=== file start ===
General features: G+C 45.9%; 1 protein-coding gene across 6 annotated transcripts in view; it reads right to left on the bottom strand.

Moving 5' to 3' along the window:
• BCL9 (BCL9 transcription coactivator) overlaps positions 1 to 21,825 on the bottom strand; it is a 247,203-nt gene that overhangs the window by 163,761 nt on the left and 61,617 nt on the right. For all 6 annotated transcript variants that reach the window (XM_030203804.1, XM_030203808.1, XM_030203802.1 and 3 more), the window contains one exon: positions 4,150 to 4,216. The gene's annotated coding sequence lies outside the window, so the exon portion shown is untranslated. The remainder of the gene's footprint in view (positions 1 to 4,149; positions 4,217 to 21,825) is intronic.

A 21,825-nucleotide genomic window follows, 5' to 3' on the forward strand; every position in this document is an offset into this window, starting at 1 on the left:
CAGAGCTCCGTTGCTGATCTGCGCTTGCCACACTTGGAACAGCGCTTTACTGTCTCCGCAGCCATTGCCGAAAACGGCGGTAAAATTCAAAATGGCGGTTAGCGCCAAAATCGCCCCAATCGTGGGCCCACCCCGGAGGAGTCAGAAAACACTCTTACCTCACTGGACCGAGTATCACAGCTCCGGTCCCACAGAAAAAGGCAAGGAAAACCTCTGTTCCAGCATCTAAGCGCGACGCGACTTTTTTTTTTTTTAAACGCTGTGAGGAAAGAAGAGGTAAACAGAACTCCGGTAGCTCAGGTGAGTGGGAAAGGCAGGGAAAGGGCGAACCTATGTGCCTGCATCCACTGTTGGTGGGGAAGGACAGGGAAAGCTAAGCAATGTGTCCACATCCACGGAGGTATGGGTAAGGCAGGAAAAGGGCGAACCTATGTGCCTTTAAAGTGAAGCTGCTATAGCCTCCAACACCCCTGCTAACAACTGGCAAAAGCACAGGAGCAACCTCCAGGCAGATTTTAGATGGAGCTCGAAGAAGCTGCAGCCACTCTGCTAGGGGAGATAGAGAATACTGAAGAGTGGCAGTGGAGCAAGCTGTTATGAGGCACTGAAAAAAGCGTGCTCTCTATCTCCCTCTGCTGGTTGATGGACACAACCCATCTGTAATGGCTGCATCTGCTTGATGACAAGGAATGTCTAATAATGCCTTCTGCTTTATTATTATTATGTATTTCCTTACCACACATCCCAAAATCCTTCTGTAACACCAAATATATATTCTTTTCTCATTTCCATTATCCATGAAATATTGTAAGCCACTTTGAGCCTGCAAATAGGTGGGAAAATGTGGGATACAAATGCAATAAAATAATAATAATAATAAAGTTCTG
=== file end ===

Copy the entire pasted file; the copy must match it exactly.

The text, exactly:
General features: G+C 45.9%; 1 protein-coding gene across 6 annotated transcripts in view; it reads right to left on the bottom strand.

Moving 5' to 3' along the window:
• BCL9 (BCL9 transcription coactivator) overlaps positions 1 to 21,825 on the bottom strand; it is a 247,203-nt gene that overhangs the window by 163,761 nt on the left and 61,617 nt on the right. For all 6 annotated transcript variants that reach the window (XM_030203804.1, XM_030203808.1, XM_030203802.1 and 3 more), the window contains one exon: positions 4,150 to 4,216. The gene's annotated coding sequence lies outside the window, so the exon portion shown is untranslated. The remainder of the gene's footprint in view (positions 1 to 4,149; positions 4,217 to 21,825) is intronic.

A 21,825-nucleotide genomic window follows, 5' to 3' on the forward strand; every position in this document is an offset into this window, starting at 1 on the left:
CAGAGCTCCGTTGCTGATCTGCGCTTGCCACACTTGGAACAGCGCTTTACTGTCTCCGCAGCCATTGCCGAAAACGGCGGTAAAATTCAAAATGGCGGTTAGCGCCAAAATCGCCCCAATCGTGGGCCCACCCCGGAGGAGTCAGAAAACACTCTTACCTCACTGGACCGAGTATCACAGCTCCGGTCCCACAGAAAAAGGCAAGGAAAACCTCTGTTCCAGCATCTAAGCGCGACGCGACTTTTTTTTTTTTTAAACGCTGTGAGGAAAGAAGAGGTAAACAGAACTCCGGTAGCTCAGGTGAGTGGGAAAGGCAGGGAAAGGGCGAACCTATGTGCCTGCATCCACTGTTGGTGGGGAAGGACAGGGAAAGCTAAGCAATGTGTCCACATCCACGGAGGTATGGGTAAGGCAGGAAAAGGGCGAACCTATGTGCCTTTAAAGTGAAGCTGCTATAGCCTCCAACACCCCTGCTAACAACTGGCAAAAGCACAGGAGCAACCTCCAGGCAGATTTTAGATGGAGCTCGAAGAAGCTGCAGCCACTCTGCTAGGGGAGATAGAGAATACTGAAGAGTGGCAGTGGAGCAAGCTGTTATGAGGCACTGAAAAAAGCGTGCTCTCTATCTCCCTCTGCTGGTTGATGGACACAACCCATCTGTAATGGCTGCATCTGCTTGATGACAAGGAATGTCTAATAATGCCTTCTGCTTTATTATTATTATGTATTTCCTTACCACACATCCCAAAATCCTTCTGTAACACCAAATATATATTCTTTTCTCATTTCCATTATCCATGAAATATTGTAAGCCACTTTGAGCCTGCAAATAGGTGGGAAAATGTGGGATACAAATGCAATAAAATAATAATAATAATAAAGTTCTG